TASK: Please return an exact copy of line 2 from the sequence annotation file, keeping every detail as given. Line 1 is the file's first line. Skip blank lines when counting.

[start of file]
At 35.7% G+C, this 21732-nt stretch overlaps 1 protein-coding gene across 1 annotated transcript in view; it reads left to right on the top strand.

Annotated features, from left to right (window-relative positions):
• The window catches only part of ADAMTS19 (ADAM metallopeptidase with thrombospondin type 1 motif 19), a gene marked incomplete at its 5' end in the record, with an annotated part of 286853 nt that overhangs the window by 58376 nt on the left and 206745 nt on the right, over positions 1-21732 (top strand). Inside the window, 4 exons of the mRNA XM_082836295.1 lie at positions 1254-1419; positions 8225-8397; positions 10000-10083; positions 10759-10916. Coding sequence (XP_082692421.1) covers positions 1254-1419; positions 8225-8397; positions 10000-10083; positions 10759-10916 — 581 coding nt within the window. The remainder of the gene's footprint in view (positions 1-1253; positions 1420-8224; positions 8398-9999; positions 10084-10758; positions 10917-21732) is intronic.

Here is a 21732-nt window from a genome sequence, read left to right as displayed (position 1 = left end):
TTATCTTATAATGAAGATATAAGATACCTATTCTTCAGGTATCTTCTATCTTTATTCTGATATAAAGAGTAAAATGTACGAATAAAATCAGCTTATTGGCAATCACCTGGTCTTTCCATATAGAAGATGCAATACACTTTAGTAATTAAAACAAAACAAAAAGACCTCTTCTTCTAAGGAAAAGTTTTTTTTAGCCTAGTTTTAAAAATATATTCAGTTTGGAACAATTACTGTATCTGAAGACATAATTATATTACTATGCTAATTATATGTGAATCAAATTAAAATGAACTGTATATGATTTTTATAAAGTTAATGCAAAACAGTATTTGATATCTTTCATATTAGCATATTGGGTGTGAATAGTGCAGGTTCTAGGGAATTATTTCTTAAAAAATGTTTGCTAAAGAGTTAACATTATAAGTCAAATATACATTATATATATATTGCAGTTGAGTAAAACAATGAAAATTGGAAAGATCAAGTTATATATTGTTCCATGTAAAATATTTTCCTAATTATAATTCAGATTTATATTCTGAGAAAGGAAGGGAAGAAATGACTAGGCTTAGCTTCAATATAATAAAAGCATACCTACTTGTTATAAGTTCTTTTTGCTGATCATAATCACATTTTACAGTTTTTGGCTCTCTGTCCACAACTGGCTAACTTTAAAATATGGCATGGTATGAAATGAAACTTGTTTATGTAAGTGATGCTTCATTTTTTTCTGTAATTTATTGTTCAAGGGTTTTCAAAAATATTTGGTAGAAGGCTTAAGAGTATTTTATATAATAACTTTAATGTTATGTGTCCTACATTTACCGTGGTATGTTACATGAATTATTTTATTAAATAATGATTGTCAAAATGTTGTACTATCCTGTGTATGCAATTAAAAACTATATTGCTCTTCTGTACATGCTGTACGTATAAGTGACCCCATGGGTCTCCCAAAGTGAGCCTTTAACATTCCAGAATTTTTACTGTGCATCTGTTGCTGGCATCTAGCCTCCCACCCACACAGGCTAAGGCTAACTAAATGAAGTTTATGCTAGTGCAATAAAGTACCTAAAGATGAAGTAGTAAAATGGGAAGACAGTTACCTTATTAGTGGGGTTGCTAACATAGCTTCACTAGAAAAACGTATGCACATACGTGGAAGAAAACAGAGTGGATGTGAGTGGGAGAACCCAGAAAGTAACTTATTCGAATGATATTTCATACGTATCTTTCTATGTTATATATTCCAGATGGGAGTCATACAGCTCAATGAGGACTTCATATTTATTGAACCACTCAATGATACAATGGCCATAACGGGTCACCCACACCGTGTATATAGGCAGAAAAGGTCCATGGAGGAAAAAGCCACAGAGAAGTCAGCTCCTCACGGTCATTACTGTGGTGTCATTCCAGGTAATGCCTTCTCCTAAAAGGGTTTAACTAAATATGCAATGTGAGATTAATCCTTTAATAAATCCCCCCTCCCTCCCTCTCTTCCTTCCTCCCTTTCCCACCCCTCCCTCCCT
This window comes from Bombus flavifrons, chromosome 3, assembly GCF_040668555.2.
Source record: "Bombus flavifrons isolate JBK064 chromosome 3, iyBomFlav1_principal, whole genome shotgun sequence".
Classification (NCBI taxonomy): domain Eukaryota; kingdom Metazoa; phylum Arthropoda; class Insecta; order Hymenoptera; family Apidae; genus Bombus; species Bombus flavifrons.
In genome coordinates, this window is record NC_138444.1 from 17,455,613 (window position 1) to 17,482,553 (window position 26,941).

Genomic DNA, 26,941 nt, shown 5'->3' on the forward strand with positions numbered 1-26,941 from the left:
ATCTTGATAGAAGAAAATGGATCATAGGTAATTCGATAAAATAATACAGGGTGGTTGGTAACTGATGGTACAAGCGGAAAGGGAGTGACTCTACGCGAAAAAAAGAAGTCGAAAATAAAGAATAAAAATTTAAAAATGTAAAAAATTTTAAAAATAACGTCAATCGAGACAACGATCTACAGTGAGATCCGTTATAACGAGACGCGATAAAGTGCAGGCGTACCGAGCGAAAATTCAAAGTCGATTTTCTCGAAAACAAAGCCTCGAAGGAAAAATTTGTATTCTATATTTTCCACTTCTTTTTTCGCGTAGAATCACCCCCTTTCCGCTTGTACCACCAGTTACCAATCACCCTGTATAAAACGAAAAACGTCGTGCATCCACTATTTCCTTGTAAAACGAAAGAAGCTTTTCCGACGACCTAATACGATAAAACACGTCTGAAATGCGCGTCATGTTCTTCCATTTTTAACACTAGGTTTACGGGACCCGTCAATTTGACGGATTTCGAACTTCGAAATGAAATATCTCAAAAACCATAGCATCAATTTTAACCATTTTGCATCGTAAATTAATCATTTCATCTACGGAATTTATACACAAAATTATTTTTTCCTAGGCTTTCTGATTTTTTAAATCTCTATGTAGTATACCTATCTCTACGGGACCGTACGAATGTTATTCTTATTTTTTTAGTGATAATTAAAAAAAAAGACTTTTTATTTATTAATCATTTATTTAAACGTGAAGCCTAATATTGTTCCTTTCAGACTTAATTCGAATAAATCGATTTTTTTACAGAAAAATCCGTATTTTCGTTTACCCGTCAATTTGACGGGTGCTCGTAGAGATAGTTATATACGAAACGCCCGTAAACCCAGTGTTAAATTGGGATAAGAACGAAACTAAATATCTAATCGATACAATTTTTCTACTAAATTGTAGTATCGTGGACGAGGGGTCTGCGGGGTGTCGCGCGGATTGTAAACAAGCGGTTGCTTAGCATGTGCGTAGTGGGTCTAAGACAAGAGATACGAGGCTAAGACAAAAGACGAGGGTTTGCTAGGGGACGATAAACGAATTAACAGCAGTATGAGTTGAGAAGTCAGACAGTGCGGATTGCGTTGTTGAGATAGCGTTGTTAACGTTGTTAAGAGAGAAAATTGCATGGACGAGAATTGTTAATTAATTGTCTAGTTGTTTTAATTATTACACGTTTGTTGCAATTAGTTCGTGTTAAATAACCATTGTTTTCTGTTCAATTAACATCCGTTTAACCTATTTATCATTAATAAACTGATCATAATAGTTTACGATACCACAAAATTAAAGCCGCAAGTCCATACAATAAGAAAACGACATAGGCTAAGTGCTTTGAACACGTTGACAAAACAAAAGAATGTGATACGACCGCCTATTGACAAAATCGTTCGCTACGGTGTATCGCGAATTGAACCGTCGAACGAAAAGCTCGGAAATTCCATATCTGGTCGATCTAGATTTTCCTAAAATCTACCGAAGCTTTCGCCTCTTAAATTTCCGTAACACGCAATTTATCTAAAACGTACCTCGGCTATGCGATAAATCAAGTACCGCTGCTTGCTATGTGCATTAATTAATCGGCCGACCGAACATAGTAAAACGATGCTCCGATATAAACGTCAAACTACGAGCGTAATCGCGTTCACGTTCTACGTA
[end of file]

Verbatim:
Annotated features, from left to right (window-relative positions):